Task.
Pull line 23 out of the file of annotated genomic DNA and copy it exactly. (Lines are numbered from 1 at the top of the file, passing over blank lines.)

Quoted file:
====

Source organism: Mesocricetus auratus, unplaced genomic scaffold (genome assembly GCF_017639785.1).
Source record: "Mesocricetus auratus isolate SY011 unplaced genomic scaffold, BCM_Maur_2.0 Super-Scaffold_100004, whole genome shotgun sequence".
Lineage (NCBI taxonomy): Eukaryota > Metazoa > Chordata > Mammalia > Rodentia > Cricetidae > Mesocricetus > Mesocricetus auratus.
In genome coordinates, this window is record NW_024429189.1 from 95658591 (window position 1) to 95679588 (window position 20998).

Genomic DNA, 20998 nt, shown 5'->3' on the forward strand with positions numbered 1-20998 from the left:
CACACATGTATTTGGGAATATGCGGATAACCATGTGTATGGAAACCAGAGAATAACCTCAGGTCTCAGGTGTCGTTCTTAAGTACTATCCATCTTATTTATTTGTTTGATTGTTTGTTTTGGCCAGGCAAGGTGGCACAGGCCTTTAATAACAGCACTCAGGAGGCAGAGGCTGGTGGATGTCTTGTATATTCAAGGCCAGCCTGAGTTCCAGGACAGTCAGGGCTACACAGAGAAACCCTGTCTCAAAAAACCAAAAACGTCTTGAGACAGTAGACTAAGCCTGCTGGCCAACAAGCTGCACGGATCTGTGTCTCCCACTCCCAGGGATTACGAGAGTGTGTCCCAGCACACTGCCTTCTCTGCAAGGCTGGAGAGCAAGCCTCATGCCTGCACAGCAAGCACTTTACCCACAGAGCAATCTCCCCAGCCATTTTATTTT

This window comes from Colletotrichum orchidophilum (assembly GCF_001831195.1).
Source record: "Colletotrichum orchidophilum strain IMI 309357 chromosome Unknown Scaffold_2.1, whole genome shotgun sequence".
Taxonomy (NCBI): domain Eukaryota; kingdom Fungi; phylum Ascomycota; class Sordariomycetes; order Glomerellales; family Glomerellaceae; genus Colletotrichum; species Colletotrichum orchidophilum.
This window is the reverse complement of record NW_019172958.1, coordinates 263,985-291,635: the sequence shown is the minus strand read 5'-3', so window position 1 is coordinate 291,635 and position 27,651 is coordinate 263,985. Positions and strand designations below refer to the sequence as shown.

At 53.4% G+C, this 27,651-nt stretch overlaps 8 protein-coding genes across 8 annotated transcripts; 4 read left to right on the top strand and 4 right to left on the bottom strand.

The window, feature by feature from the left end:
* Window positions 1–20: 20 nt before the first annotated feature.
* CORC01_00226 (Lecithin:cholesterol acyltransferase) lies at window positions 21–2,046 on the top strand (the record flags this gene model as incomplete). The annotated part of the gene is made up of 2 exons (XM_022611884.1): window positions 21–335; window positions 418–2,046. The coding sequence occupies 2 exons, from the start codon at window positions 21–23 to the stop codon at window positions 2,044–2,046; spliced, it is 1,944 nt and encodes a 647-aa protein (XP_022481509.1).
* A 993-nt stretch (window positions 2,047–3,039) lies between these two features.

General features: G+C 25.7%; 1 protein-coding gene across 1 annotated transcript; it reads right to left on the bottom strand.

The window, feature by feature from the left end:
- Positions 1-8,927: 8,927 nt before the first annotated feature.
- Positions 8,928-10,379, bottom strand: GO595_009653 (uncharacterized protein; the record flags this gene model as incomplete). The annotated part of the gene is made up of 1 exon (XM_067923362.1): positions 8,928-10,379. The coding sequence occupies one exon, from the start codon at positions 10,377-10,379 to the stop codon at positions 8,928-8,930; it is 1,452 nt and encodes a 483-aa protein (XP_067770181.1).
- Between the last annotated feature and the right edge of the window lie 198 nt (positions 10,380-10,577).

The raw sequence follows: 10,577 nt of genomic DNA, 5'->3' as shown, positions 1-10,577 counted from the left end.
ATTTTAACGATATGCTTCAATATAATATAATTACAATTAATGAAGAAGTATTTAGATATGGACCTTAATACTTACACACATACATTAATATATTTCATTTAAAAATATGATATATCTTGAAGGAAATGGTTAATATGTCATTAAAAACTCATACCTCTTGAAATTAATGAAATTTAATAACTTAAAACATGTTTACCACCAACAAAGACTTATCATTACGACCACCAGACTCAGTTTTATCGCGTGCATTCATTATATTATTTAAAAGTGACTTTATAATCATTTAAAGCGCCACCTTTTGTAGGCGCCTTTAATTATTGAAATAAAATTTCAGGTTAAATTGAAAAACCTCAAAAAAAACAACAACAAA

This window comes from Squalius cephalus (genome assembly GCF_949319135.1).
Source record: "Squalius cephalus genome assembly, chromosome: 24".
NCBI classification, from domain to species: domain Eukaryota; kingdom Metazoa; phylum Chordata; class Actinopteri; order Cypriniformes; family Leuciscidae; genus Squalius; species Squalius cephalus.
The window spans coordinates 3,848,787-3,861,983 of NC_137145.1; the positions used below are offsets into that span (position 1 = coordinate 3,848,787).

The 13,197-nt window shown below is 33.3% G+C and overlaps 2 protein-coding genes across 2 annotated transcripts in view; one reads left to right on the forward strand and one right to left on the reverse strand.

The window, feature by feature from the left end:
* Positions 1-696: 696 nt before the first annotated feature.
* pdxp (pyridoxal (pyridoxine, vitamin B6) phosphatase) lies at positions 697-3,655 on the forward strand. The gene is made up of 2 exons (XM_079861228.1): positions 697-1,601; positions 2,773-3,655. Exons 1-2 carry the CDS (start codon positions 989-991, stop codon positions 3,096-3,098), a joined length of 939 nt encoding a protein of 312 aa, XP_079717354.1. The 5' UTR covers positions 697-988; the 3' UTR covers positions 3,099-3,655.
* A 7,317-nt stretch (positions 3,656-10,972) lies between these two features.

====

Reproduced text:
This window comes from Squalius cephalus (genome assembly GCF_949319135.1).